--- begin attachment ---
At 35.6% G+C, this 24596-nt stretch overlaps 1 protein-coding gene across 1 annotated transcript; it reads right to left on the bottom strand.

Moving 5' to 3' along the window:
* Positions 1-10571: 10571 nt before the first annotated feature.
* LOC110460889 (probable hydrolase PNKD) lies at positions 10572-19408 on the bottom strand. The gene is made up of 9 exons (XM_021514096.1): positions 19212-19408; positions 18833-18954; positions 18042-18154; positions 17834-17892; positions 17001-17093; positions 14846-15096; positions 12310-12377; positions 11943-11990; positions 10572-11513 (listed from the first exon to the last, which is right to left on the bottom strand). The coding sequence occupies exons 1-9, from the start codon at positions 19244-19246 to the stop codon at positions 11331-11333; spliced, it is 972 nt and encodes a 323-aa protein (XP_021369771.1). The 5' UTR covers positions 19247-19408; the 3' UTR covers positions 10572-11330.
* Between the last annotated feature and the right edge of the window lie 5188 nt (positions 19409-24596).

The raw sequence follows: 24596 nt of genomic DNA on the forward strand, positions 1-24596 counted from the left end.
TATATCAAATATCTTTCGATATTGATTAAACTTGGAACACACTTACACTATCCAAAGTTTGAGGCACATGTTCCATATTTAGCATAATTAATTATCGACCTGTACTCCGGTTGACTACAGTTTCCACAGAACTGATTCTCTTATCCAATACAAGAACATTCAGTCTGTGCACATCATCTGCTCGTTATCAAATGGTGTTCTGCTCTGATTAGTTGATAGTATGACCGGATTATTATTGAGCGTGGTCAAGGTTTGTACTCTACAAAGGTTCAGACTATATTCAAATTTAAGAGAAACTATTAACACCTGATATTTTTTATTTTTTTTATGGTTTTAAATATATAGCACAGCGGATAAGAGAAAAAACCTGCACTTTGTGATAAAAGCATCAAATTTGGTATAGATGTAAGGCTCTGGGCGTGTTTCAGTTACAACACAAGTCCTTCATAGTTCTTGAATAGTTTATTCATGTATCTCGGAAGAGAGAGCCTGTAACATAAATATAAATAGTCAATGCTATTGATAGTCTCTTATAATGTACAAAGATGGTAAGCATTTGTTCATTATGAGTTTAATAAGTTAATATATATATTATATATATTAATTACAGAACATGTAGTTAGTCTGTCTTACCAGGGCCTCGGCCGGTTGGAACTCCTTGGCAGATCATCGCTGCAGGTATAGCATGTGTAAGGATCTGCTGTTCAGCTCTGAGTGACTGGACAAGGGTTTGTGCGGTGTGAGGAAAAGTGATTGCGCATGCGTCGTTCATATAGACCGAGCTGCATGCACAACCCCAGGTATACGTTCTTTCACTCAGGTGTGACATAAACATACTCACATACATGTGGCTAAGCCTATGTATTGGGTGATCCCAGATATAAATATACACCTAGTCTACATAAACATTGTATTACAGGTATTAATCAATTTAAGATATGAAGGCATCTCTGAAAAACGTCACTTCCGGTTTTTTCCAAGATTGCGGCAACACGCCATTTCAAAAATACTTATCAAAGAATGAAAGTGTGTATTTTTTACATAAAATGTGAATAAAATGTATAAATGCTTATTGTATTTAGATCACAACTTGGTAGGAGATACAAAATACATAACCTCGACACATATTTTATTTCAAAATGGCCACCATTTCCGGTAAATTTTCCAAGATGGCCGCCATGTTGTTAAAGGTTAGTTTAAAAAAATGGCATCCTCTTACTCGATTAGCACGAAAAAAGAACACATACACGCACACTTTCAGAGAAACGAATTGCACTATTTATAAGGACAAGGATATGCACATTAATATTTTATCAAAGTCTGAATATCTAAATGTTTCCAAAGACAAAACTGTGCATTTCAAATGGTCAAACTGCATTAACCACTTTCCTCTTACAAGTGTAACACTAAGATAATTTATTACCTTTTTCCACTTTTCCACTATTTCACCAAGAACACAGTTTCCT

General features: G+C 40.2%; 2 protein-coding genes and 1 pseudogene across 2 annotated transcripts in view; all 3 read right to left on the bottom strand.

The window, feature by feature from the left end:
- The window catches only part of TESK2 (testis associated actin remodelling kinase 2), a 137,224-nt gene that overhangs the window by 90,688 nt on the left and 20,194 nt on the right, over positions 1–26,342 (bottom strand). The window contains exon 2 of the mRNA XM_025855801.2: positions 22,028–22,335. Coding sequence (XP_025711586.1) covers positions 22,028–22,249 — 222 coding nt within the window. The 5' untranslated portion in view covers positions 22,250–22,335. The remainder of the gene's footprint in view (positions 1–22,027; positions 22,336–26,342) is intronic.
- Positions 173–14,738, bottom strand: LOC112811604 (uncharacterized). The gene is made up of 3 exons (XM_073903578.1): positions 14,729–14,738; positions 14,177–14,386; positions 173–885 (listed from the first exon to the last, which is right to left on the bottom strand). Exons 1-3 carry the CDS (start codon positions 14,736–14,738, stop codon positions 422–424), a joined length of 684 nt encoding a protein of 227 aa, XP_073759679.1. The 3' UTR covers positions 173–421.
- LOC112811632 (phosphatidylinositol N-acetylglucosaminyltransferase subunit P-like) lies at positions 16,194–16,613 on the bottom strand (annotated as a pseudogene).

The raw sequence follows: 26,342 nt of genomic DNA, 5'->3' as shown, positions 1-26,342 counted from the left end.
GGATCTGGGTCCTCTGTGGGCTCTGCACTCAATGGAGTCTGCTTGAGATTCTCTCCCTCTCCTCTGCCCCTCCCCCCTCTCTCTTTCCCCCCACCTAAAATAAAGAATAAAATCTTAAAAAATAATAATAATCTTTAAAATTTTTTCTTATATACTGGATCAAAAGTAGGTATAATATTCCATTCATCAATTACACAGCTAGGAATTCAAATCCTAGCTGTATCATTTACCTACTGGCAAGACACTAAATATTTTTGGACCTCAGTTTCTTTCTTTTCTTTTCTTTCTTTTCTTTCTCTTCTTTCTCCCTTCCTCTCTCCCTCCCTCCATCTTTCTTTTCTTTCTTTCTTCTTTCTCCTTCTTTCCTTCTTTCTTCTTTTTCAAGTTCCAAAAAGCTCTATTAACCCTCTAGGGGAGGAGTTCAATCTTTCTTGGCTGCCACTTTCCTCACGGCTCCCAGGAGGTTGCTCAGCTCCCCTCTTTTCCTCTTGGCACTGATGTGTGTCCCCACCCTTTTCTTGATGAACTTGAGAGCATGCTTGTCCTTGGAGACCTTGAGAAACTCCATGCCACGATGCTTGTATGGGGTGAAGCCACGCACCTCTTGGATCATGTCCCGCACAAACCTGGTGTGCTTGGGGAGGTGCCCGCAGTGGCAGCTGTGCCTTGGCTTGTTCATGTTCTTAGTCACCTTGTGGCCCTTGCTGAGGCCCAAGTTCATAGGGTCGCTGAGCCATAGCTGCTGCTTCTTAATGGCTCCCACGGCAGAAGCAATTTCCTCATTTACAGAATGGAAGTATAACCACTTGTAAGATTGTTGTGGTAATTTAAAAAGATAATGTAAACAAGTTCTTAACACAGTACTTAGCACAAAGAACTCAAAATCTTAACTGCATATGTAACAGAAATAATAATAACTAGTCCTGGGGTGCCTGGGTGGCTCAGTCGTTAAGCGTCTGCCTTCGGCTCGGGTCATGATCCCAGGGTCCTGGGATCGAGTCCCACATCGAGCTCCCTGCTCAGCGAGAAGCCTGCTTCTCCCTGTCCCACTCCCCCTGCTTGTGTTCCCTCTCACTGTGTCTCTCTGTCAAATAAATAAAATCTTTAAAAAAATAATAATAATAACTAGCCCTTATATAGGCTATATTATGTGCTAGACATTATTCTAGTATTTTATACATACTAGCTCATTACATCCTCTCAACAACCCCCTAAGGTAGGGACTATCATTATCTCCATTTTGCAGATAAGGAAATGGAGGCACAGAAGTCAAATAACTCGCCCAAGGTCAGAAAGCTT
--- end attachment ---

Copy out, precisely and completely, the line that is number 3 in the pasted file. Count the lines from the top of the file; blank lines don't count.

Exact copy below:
* Positions 1-10571: 10571 nt before the first annotated feature.